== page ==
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What can I buy with NDIS low risk assistive technology funding?

Information from the NDIS on AT

This information at this link from the NDIS explains the levels of classification of assistive technology.  Whether funding is given for a particular higher cost item will depend on the participant’s goals and the assessor’s decision.

In many cases, participants are given an amount of up to $1021 (correct as of January 2018) to purchase items that are considered low risk.  It is up to the participant’s discretion how they spend that money, of course always bearing in mind that that items purchased with NDIS funding must:

 

  • comply with the general criteria for supports outlined in rule 5.1 of the Supports for Participants Rules;
  • not fall within a category of supports that will not be funded or provided under rule 5.3 of the Supports for Participants Rules;
  • assist the participant to pursue the goals, objectives and aspirations included in the participant’s statement of goals and aspirations;
  • assist the participant to undertake activities, so as to facilitate the participant’s social or economic participation;
  • represent value for money in that the costs of the support are reasonable, relative to both the benefits achieved and the cost of alternative support;
  • effective and beneficial for the participant, having regard to current good practice;
  • takes account of what it is reasonable to expect families, carers, informal networks and the community to provide; and
  • be most appropriately funded or provided through the NDIS, and not more appropriately funded or provided through other service systems.

As outlined in the AT Complexity Classification document, the NDIA recognises some AT as low cost, low risk (Category 1) and participants who have AT identified in their plan will generally have funding in that plan for them to directly purchase a modest amount of this AT that is integral to meeting their plan goals.

The Daily Adaptive Equipment (03_131_0103_1_1) line item under a participant’s CORE budget (Consumables support category) would be where they would claim these expenses. (NDIS document)

What we can offer

That said, here are items which we as an NDIS Registered Provider can supply under the NDIS if funding has been approved and the above criteria are met:

Contact us by emailing accessibility@macandpcdoctors.com.au with further questions or if you would like to arrange a service booking.

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GPS trackers

New tracker called Magpie

We recently contributed to the Kickstarter campaign for a tracking device called Magpie.

A new GPS tracking device

Lots of people ask about a good tracking device for children with autism or elderly people with dementia that can be connected to a carer’s smartphone.  There are plenty of products on the market but some of the reported problems with them are:

  • Bulky and obvious – wearer may take it off
  • Some can be “locked” on but this may be too intrusive to the wearer from a sensory or comfort point of view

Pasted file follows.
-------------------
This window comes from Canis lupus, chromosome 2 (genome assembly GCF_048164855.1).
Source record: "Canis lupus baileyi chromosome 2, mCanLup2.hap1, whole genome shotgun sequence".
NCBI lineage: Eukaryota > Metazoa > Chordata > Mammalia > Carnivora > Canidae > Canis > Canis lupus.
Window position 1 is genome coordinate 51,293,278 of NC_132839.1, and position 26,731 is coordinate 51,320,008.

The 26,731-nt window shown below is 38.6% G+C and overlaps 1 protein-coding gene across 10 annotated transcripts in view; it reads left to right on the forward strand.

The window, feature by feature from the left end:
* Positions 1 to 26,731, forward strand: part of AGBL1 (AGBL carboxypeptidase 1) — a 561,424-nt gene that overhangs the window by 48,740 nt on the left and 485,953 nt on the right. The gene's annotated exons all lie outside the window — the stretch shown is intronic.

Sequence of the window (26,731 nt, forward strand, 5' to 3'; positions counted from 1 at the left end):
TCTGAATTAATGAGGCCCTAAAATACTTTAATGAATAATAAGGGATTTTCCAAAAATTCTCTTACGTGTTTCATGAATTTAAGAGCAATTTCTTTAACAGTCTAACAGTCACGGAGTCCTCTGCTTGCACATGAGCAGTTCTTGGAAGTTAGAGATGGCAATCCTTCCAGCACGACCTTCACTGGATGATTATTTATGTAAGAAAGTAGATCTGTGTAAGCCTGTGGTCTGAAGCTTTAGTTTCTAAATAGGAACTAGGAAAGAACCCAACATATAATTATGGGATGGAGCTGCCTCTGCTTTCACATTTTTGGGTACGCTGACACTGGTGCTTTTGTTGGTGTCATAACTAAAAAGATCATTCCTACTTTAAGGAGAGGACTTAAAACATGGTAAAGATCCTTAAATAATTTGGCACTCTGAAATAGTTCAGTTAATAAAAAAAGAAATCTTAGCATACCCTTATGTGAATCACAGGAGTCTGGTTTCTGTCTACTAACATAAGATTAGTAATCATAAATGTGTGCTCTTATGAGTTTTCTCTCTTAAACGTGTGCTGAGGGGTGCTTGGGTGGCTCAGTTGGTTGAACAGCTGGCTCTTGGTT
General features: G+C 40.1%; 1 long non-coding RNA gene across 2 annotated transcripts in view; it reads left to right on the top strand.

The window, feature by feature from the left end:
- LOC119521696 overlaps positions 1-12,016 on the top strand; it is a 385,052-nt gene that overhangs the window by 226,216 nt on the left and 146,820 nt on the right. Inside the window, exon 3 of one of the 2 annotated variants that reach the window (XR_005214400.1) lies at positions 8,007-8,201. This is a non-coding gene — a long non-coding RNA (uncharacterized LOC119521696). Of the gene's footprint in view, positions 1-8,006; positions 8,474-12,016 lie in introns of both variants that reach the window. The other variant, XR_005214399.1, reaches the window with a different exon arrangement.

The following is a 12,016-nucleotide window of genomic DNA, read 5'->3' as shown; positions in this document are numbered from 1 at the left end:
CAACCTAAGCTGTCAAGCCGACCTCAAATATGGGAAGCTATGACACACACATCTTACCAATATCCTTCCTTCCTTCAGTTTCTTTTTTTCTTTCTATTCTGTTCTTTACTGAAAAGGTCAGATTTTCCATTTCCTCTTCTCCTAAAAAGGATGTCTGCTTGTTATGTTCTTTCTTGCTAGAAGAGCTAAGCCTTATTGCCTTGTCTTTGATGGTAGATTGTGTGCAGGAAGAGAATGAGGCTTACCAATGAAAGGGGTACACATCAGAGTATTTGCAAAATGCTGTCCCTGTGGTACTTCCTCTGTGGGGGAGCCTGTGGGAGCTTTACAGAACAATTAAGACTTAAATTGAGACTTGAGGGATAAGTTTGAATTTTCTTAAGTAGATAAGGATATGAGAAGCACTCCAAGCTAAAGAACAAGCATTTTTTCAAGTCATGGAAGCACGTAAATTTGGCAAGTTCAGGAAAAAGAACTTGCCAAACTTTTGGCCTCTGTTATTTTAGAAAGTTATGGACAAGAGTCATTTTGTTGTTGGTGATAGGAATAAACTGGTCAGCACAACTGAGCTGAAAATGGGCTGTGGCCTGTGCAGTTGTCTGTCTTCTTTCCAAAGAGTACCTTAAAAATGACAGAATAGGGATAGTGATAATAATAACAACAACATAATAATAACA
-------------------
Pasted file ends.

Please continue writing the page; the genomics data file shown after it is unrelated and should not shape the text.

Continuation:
• The range is small – no good for out and about in a public place
  • The lag between the wearer leaving the prescribed area and the alert arriving on the carer’s phone is too long
  • The battery life or the life of the device itself is too short
  • The device is expensive
  • It requires a data plan which is expensive

What’s so good about Magpie?

The Magpie designers claim to have solved all those problems.  Fingers crossed! Here’s what they say:

Magpie is the most affordable, truly global tracker. Others out there are either Bluetooth-powered with short reach, or expensive and theoretical. We’re also set up with a subscription-based service, so there is no cost for the device and the cost of the GPS service is significantly less.

Magpie’s battery is rechargeable, so you’ll never run out of juice.

On a single charge Magpie will last anywhere from 1 day to 3 months depending on the tracking frequency you’ve put in place; by the minute, by the hour, by the day.

Magpie is waterproof, dustproof and designed to withstand anything daily life throws at it.

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Can I buy an iPad with NDIS funding?

Can I buy an iPad with NDIS funding?

Will the NDIS fund an iPad?

Like many things to do with the NDIS, the answer is not necessarily a simple yes or no. A recent update from the NDIS seemed to say outright that iPads are generally not approved because they are considered mainstream devices. People who have already been through the process of applying for NDIS have had mixed experiences – some have had iPads approved and some haven’t.

How do you get assistive technology under the NDIS?

There are two areas in an NDIS plan where there might be funding for assistive technology:

Support Purpose Outcomes Framework Domain Support Category
Core Daily Living Consumables
Capital Daily Living Assistive Technology

 

The Assistive Technology Support Category is designed for big ticket items like wheelchairs, hoists and speech generating devices but has been used for mainstream devices by some participants. Read more about AT under the NDIS here.

There is funding available for cheaper, “low-risk” items under the Consumables Support Category. This could include all sorts of things like nonslip bathmats, vibrating alarms, desktop magnification and, as long as there is enough funding available in a participant’s plan, an iPad or Android tablet.

A standard size 5th generation iPad ranges in price from $469 to $799, depending on the features.

The entry level iPad 5 costs $469

Samsung tablets start from as little as $199 for a 7 inch 8GB WiFi model to $849 for a 9.7 inch 64GB WiFi and 4G model.

“Low cost and low risk items (Level 1) do not need a form to be sent into the NDIS. Participants with AT funded supports in their plan can seek advice (from an Independent Living Centre, AT assessor) and buy it themselves.” (from the NDIS document linked to above).